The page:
It was through Brandenburg, a want-to-be gangster who worked at a drugstore soda fountain, that Huncke first met William S. Burroughs. Burroughs had acquired a machine gun and several cases of morphine syrettes, and Brandenburg told him that White and Huncke would know how to dispose of them. Huncke was initially suspicious of Burroughs, who dressed conservatively and did not know the language of the underworld. However, when Burroughs allowed Huncke to shoot him up with morphine, he was convinced of Burroughs’s trustworthiness. Burroughs introduced Huncke to Allen Ginsberg, jack kerouac, gregory corso, neal cassady, and many other members of the Beat group. In Kerouac’s case, Huncke with his “beat” lifestyle of living on the street, came to represent a whole generation’s attitude toward society. The Huncke of these years is captured as Junky in Kerouac’s The town and tHe city, Burroughs’s Herman in junky, and in John Clellon Holmes’s Go as Albert Ancke. Huncke is also the figure Ginsberg had in mind when he wrote, “dragging themselves through the negro streets at dawn looking for an angry fix,” the second line of “howl.”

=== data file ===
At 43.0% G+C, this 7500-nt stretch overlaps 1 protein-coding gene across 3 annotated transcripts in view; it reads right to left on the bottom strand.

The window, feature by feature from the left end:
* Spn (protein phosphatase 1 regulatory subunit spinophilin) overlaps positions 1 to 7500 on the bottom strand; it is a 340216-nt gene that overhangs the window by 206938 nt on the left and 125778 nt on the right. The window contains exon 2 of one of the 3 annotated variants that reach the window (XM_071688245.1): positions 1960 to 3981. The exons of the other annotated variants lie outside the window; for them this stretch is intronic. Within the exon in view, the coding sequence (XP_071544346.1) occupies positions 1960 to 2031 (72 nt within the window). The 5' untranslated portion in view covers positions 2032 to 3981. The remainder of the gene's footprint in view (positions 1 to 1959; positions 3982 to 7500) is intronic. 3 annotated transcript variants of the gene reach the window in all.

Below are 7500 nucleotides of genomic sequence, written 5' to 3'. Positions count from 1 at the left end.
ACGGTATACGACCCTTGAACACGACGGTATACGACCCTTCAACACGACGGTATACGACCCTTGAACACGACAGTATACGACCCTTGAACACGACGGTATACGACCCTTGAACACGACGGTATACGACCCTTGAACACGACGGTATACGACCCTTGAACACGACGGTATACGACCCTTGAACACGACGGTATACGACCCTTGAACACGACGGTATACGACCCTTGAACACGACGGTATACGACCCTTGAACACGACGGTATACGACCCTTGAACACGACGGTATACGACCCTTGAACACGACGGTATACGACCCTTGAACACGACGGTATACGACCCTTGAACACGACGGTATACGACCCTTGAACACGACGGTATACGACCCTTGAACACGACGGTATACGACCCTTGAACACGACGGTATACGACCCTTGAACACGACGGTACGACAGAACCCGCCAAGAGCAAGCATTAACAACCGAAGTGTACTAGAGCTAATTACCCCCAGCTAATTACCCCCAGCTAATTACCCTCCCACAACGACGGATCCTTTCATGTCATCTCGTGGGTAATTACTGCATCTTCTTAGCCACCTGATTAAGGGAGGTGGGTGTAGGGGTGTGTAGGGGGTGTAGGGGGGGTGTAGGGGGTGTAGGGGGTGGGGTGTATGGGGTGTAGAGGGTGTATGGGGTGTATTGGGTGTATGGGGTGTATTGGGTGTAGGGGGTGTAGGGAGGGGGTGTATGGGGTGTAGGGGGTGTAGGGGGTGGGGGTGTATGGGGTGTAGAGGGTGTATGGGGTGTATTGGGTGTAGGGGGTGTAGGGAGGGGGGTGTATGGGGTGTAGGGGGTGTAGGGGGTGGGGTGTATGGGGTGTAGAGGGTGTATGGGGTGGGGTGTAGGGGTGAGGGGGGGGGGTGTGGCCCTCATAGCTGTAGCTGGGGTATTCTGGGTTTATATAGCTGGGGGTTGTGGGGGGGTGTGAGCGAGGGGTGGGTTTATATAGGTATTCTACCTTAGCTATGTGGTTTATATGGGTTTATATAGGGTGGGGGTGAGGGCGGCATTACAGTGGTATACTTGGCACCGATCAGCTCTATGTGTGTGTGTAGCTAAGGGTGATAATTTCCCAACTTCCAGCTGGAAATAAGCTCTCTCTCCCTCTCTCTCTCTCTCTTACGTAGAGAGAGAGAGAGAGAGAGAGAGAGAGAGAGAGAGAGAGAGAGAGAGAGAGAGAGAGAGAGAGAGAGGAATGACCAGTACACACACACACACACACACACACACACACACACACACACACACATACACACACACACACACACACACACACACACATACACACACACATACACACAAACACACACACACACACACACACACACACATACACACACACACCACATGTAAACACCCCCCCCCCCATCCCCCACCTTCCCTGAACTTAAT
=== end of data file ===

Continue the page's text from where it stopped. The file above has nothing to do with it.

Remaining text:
Huncke, in turn, introduced these writers to the underworld, and Burroughs’s hardboiled style and subject matter of Junky and queer can be attributed in large part to this association. In this regard, Jack Kerouac is often quoted as saying (in a letter he wrote to Neal Cassady on September 13, 1947), “[Huncke] is the greatest storyteller I know, an actual genius at it, in my mind.” Huncke, as Jerome Poynton concludes, was “remarkably apt at contributing to the intellectual growth of his friends.” In fact, and in spite of his sense of being intellectually inferior to the Beats, Huncke not only continued to inspire these artists but also, during this period, began to write the sketches and keep the notebooks that would eventually be published as The eveninG sun turned crimson and Huncke’s journal.
   On and off during the 1940s Huncke worked as a merchant seaman. At one point, he and Phil White shipped out to kick their junk habits (see The Evening Sun Turned Crimson). In 1947 Huncke lived as Burroughs’s farmhand near New Waverly, Texas, where they attempted to grow opium poppies and had some success growing marijuana (see Guilty of Everything). A few years later, Huncke was also involved in the crime that led to Ginsberg’s stay at the Columbia Presbyterian Psychiatric Institute, which is where he met Carl Solomon and the inspiration for “Howl” began (see Guilty of Everything).